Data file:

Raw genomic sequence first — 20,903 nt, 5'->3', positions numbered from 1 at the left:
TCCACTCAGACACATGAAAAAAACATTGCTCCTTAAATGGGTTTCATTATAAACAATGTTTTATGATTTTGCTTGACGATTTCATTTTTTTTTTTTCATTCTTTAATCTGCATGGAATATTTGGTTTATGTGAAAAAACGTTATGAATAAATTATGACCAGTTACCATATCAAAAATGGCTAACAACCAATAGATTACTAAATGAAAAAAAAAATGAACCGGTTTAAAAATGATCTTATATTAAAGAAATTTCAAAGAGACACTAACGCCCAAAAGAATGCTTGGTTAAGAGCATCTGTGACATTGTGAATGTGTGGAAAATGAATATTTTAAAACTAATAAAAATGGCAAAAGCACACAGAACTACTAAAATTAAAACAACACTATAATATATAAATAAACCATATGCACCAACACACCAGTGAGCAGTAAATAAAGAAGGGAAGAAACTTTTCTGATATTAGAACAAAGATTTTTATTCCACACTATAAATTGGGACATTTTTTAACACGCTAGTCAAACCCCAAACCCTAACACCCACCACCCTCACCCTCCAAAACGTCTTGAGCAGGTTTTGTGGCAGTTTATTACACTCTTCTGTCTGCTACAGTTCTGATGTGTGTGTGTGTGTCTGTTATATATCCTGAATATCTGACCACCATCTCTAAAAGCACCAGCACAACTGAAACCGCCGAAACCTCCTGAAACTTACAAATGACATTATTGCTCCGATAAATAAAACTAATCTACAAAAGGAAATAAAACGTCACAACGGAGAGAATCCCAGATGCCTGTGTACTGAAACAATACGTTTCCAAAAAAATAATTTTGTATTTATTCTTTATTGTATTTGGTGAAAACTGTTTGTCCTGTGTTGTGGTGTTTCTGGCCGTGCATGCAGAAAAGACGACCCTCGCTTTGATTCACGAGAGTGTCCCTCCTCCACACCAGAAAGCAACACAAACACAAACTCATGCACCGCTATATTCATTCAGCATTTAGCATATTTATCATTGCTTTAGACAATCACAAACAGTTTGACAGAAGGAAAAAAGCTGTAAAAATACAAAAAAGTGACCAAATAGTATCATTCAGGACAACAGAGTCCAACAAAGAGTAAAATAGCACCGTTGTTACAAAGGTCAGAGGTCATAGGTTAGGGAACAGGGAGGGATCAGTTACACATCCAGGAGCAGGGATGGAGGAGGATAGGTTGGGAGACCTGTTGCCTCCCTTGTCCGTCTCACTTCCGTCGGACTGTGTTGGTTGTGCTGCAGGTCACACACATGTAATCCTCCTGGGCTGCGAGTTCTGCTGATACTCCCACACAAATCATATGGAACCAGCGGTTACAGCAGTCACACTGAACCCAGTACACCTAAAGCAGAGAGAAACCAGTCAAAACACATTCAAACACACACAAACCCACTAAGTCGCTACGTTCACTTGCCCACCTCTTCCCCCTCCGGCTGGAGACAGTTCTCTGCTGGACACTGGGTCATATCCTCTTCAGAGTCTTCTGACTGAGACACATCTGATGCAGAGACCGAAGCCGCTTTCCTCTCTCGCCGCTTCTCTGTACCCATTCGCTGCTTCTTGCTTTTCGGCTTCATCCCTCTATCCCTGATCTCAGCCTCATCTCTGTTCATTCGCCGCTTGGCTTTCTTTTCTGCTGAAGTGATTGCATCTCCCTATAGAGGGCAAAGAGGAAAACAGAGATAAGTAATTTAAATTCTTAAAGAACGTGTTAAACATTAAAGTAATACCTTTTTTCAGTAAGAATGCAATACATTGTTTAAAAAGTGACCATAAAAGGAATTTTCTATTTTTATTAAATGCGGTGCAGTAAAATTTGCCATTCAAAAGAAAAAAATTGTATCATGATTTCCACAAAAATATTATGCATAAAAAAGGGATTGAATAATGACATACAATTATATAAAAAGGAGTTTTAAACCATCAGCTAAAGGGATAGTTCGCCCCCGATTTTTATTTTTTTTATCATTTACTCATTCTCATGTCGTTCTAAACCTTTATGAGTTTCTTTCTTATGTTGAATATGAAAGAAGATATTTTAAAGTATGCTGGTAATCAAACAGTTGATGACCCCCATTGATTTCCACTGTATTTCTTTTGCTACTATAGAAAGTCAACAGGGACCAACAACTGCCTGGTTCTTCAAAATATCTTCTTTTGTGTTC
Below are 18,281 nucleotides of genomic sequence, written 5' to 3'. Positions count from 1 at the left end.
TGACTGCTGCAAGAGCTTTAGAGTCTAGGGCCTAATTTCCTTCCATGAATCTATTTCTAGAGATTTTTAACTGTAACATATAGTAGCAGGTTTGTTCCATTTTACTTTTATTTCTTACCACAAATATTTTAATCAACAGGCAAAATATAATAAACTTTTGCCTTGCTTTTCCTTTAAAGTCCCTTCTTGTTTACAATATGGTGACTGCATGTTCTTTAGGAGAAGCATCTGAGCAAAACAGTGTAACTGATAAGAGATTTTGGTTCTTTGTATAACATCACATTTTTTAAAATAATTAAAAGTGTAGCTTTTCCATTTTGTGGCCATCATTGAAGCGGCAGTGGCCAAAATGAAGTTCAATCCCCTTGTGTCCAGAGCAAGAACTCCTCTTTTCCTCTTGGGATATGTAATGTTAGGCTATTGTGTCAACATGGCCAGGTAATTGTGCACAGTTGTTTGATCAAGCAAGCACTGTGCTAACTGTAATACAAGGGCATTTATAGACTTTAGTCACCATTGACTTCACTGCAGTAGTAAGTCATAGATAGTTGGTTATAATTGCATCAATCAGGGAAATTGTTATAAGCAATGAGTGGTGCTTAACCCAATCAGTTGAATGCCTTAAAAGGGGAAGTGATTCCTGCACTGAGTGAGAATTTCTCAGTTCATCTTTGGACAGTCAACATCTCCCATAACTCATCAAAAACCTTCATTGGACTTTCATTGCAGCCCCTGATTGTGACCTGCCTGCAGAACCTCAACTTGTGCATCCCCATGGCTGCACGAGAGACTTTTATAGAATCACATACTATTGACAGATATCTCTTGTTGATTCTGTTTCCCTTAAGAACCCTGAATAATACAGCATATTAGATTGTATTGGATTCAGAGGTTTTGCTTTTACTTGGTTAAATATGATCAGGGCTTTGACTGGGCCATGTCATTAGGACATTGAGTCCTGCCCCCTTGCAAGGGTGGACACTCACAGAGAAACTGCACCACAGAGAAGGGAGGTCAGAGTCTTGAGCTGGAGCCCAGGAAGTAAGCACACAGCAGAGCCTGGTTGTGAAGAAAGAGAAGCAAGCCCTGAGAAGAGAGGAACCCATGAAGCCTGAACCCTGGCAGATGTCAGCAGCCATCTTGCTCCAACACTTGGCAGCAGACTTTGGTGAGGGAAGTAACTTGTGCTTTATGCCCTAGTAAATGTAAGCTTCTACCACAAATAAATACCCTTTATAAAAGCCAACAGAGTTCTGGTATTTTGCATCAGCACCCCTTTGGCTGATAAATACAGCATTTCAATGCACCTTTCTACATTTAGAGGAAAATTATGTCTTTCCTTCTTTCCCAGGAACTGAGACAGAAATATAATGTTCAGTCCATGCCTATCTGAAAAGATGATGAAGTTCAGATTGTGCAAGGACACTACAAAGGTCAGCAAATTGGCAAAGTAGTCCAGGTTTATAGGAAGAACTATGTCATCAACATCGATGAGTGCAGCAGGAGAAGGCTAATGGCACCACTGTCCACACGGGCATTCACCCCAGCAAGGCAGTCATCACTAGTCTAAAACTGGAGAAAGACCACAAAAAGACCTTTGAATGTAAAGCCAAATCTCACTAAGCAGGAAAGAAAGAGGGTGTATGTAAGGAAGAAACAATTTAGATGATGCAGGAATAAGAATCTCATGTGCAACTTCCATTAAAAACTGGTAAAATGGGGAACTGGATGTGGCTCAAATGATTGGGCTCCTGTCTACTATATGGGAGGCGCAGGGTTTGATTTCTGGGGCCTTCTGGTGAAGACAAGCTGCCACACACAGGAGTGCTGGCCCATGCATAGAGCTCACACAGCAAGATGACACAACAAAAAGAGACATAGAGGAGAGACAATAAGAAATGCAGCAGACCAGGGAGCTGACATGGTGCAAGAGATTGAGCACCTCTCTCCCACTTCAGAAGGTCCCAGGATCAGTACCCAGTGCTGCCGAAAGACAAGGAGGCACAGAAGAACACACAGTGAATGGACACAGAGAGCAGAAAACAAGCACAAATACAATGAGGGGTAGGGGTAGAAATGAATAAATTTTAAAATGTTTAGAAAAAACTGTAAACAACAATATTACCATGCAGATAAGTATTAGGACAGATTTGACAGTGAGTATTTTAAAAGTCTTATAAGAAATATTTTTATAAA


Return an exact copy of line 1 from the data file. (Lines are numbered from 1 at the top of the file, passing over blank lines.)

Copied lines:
Raw genomic sequence first — 20,903 nt, 5'->3', positions numbered from 1 at the left: